Remembering the behavior of the accused general during the war in BH, high-ranking UN official Anthony Banbury said that Mladic was an ‘intelligent, strategic thinker’, who used a combination of ‘charm and bullying’ in the negotiations and used his ‘undisputed’ influence on the army to create an atmosphere in which civilians in Sarajevo were killed ‘routinely’

Anthony Banbury, witness at the Ratko Mladic trialAnthony Banbury, witness at the Ratko Mladic trial

During the last two years of the war in BH, Anthony Banbury was a high-ranking UN official there. In this capacity, he attended a number of meetings with the representatives of the Bosnian Serb political and military leadership, including president Radovan Karadzic and military commander Ratko Mladic. Banbury testified at Karadzic’s trial as a prosecution witness in September 2012. Today Banbury returned to The Hague to give evidence against Mladic. Banbury’s statement to the OTP investigators was admitted into evidence together with a series of reports, cables and letters. Banbury drafted the documents from April 1994 to May 1995 as a political advisor on behalf of the UN civil affairs chief Viktor Andreev. Later, until the end of the war, Banbury worked for the special envoy of the UN Secretary General, Yasushi Akashi.

Prosecutor Bibles read out the summary of the witness’s statement. The witness said that the Bosnian Serb army could ‘change conditions of life in Sarajevo’ by controlling the gas, electricity, water and humanitarian supplies but also by changing the intensity of the artillery and sniper fire against civilians. As the witness said, General Ratko Mladic was the ‘undisputed leader of the army and important decision with military ramifications could only be made with his consent’.

Banbury, who currently holds high office in the UN headquarters in New York, recalled his wartime contacts with Mladic. Banbury described Mladic as a ‘skilled negotiator’ and ‘an intelligent strategic thinker’ who used a combination of ‘charm and bullying’ in his contacts with international representatives. ‘If you fell for his charm, the experience would be pleasant, but if you tried to resist him, then it was not very pleasant’, the witness described.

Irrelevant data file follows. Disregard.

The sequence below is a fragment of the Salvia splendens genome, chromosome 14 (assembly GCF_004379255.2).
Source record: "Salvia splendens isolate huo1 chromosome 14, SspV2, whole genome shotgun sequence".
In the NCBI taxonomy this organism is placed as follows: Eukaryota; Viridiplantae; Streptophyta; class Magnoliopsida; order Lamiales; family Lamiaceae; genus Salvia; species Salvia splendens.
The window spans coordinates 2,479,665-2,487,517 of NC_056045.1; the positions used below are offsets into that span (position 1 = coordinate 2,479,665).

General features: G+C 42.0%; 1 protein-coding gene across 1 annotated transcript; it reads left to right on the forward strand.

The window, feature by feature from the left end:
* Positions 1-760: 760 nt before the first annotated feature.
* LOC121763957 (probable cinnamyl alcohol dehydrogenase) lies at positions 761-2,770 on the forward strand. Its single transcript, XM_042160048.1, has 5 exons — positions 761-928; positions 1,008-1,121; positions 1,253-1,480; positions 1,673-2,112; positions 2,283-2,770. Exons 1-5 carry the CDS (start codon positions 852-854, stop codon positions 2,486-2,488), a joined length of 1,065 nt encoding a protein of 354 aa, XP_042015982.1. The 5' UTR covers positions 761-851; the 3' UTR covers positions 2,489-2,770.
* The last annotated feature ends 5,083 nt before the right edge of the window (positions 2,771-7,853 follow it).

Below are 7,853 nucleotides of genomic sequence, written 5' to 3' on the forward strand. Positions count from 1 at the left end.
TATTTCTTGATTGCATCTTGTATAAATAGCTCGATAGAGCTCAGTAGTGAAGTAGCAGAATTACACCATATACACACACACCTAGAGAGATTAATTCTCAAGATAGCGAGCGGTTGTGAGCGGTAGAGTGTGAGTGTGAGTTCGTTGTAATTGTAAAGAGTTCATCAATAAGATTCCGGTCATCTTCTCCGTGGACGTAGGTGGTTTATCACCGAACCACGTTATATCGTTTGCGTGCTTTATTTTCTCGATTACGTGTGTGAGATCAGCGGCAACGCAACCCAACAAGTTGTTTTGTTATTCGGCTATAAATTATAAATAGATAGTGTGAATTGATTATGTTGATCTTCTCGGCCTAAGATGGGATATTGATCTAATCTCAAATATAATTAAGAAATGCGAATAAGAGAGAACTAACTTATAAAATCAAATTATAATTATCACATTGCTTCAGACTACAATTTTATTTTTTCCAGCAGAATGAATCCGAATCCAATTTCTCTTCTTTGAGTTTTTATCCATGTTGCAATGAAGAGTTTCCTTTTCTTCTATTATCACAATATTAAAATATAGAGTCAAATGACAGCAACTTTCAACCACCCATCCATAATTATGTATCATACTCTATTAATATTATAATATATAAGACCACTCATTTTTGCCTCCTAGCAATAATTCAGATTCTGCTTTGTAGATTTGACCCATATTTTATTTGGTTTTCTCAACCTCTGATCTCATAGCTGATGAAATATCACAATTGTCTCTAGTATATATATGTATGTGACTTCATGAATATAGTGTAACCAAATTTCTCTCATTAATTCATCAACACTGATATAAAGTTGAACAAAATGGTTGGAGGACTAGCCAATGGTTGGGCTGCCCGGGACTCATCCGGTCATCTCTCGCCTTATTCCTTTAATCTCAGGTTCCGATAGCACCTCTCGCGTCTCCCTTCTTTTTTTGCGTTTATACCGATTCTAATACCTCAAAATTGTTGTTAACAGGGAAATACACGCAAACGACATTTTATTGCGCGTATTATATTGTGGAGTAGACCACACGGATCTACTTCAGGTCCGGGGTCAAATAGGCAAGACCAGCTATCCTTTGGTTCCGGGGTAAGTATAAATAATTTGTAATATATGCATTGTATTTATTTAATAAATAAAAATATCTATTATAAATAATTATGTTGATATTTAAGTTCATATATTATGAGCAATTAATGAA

Mladic obviously liked Banbury’s description because he smiled with pleasure in the dock. The judge warned Mladic to refrain from responding to the witness’s testimony.

Banbury was asked to assess the degree to which Mladic’s activities influenced the war in BH. Based on the 15 months Banbury spent in Sarajevo, he realized that the Bosnian Serb army created a situation in Sarajevo in which the civilians in the city were ‘killed routinely’. Banbury said that people died in random artillery attacks and were killed by snipers which directly targeted civilians. Apart from the physical losses, these activities had a ‘devastating psychological’ effect on the citizens, regardless of their ethnic background. ‘Whoeverventured out into the street was a target, people didn’t know if their children would come back home after they went out the door’, Banbury recounted.

According to the witness, Mladic’s army did not terrorize only the citizens of Sarajevo: the enclaves of Srebrenica, Zepa, Gorazde and other parts of BH were subjected to physical and mental terror. Civilians were killed and expelled, families torn apart and heinous crimes against women were perpetrated, the witness said.

When Judge Flugge asked if the witness warned Mladic at the meetings that such things were happening, Banbury said that he personally didn’t, but his superiors did. In his reports, Banbury recorded the answers he got from Karadzic, Mladic and other representatives of the authorities. Their replies were a combination of ‘attempts to justify their actions, denial and promises’ that the incidents would be investigated, that were never kept.

The cross-examination of the witness began in the second session of the hearing.